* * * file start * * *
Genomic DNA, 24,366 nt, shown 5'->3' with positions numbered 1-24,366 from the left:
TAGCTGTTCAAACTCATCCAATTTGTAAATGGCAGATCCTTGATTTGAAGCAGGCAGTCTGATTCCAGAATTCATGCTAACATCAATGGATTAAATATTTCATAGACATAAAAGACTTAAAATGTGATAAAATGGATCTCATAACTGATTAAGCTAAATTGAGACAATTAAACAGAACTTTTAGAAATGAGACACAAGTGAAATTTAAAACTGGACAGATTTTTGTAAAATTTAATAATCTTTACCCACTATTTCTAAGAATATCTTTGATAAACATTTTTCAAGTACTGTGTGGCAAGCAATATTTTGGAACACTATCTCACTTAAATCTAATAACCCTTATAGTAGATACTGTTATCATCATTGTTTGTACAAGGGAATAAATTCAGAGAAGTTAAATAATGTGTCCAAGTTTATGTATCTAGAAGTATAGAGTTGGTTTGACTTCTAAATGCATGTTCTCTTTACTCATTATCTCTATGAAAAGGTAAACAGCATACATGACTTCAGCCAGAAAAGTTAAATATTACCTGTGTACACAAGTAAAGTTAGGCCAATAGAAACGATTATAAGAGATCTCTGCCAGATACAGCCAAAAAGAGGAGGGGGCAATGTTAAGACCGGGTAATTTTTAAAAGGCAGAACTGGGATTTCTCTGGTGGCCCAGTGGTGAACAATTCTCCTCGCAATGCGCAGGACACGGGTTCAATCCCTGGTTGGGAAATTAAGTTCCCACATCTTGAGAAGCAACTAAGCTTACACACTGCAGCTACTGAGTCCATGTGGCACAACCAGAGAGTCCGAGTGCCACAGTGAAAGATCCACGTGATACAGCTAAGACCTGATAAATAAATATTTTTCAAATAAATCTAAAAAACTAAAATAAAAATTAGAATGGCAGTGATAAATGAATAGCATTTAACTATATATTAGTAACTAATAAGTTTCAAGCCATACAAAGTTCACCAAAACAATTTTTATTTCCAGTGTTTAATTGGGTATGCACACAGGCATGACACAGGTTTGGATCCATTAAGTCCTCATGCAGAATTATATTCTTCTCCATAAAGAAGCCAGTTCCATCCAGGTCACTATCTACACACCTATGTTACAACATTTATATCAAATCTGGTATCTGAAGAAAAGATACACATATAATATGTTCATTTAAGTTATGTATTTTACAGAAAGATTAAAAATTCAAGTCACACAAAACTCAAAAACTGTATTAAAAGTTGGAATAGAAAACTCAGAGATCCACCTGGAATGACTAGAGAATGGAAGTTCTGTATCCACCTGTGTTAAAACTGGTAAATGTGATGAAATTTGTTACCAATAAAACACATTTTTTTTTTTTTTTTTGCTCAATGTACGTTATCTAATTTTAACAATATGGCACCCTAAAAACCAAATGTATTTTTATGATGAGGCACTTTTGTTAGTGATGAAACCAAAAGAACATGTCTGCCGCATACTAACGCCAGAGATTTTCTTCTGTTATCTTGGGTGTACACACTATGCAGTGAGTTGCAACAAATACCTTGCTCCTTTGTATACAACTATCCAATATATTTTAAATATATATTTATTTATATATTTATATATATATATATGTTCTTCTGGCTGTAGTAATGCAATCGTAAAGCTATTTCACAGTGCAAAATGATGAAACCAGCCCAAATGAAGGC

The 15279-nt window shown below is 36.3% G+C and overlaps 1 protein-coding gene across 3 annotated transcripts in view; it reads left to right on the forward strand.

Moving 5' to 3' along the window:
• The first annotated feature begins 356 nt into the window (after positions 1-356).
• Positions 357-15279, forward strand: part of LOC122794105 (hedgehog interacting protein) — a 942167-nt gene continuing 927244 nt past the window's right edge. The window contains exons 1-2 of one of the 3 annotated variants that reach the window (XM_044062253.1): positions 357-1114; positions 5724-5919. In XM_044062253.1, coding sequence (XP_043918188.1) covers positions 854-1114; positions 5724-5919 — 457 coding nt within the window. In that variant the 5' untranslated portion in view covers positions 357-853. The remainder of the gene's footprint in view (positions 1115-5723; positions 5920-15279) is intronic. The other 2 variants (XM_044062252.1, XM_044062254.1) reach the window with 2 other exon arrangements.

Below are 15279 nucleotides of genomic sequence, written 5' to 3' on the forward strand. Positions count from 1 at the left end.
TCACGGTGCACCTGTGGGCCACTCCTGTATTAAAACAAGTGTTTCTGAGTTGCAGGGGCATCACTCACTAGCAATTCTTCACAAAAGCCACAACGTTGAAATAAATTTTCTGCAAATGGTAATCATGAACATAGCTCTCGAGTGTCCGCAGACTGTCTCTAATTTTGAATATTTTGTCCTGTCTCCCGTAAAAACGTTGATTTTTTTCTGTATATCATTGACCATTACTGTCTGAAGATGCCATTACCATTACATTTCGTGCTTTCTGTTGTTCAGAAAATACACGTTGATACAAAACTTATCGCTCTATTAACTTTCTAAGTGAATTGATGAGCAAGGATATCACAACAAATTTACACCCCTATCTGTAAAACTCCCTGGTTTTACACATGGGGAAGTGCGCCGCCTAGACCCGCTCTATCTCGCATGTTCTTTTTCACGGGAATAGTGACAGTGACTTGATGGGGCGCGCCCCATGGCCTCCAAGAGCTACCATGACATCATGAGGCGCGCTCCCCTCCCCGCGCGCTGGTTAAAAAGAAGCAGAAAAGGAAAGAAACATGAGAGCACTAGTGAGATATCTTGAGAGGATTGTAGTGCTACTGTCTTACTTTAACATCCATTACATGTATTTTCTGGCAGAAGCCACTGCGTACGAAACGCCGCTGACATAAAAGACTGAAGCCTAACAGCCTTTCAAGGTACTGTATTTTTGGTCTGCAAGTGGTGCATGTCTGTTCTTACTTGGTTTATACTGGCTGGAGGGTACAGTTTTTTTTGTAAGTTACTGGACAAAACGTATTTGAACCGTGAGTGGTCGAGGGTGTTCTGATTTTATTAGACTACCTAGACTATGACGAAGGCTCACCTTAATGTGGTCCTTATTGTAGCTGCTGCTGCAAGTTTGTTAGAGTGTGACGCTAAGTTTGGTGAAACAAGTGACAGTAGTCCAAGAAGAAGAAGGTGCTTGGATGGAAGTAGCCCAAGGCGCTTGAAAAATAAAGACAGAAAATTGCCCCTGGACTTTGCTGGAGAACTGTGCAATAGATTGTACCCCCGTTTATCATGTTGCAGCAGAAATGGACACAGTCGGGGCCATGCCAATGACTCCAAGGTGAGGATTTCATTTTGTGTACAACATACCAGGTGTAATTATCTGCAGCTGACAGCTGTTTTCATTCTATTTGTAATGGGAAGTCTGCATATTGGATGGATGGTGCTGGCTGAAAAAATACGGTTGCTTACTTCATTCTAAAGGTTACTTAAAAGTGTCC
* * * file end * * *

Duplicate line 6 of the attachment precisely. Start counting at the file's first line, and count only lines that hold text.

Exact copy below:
• Positions 357-15279, forward strand: part of LOC122794105 (hedgehog interacting protein) — a 942167-nt gene continuing 927244 nt past the window's right edge. The window contains exons 1-2 of one of the 3 annotated variants that reach the window (XM_044062253.1): positions 357-1114; positions 5724-5919. In XM_044062253.1, coding sequence (XP_043918188.1) covers positions 854-1114; positions 5724-5919 — 457 coding nt within the window. In that variant the 5' untranslated portion in view covers positions 357-853. The remainder of the gene's footprint in view (positions 1115-5723; positions 5920-15279) is intronic. The other 2 variants (XM_044062252.1, XM_044062254.1) reach the window with 2 other exon arrangements.